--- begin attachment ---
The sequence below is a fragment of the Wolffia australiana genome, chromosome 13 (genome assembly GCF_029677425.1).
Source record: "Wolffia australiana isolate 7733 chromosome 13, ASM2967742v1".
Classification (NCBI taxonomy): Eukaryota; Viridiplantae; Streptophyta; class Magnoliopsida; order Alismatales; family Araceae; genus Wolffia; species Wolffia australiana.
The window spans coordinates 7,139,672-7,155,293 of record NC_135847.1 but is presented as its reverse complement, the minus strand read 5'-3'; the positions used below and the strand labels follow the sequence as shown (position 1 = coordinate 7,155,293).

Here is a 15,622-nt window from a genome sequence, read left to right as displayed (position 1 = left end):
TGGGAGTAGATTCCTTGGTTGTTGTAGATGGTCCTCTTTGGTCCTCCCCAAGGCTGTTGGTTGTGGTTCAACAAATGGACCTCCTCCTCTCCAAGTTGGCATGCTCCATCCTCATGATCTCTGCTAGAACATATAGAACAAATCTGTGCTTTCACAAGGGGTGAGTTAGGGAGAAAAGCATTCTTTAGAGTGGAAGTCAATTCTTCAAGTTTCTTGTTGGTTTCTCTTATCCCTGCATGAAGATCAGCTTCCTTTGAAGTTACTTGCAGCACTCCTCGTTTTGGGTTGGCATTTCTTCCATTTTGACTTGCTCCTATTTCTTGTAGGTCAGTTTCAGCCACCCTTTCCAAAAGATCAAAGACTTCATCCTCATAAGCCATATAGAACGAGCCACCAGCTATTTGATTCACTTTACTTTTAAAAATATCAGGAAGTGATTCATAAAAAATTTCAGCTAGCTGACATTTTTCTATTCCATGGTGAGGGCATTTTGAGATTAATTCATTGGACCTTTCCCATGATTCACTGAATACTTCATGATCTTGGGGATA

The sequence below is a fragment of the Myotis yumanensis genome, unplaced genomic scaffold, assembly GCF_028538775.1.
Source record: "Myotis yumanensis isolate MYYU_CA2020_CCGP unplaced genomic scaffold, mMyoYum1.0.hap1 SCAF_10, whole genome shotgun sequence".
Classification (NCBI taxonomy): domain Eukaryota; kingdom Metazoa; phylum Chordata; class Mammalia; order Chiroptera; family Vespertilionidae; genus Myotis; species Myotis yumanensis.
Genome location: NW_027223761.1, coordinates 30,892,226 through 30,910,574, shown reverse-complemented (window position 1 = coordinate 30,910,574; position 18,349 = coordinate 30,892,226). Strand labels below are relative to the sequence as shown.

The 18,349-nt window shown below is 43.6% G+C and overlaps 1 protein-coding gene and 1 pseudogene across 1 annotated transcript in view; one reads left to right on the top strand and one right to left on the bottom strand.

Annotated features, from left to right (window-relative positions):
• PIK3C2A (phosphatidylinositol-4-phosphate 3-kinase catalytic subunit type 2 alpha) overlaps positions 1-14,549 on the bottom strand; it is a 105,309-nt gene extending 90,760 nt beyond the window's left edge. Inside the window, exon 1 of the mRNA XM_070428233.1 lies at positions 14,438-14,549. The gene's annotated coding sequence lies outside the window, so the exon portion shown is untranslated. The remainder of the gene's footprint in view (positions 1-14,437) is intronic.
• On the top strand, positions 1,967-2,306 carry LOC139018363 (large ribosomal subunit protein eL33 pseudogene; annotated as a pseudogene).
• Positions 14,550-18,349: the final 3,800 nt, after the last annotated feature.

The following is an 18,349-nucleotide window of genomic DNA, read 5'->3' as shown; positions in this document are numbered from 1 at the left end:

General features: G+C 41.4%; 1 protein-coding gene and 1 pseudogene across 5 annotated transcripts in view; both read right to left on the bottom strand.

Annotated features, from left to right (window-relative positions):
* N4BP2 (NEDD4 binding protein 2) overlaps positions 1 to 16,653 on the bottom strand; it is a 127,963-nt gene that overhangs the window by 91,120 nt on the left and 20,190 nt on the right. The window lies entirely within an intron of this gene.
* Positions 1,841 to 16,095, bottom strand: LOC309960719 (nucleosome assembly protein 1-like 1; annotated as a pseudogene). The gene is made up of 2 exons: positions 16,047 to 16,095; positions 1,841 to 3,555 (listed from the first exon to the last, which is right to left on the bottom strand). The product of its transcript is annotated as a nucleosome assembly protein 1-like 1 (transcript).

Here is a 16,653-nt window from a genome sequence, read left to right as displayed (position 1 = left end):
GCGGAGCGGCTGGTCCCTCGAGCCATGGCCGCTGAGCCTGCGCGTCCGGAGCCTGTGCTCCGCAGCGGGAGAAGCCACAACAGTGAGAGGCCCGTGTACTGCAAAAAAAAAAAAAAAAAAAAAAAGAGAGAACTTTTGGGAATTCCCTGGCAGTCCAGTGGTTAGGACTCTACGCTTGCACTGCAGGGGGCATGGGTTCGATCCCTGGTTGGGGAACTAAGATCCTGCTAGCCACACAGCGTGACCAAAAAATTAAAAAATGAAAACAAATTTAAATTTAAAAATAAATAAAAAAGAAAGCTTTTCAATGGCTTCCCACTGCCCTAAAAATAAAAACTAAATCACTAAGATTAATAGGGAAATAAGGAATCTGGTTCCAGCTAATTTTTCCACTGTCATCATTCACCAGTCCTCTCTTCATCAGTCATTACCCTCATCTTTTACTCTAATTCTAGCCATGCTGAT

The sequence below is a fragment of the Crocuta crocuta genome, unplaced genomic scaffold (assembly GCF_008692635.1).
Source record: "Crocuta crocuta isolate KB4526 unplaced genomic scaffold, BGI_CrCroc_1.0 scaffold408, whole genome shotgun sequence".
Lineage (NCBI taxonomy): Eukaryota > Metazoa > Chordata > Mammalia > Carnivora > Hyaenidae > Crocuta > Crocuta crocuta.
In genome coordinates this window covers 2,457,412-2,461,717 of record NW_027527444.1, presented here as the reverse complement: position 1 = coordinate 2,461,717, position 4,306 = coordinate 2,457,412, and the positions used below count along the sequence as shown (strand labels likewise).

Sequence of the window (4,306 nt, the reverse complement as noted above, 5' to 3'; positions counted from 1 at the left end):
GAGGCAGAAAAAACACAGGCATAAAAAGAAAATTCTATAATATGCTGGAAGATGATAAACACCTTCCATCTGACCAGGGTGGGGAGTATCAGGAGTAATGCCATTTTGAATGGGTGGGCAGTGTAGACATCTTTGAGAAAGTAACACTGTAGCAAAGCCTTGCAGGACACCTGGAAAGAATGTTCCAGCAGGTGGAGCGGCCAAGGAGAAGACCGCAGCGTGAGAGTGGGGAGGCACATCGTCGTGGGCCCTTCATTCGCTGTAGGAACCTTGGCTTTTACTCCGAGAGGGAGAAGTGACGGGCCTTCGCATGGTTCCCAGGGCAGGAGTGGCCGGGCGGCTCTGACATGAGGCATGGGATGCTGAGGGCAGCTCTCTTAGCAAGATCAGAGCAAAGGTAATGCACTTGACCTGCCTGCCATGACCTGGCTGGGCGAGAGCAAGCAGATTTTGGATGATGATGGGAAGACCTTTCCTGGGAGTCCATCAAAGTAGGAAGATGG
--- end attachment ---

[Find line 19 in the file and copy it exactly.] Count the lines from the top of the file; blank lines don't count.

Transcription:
* N4BP2 (NEDD4 binding protein 2) overlaps positions 1 to 16,653 on the bottom strand; it is a 127,963-nt gene that overhangs the window by 91,120 nt on the left and 20,190 nt on the right. The window lies entirely within an intron of this gene.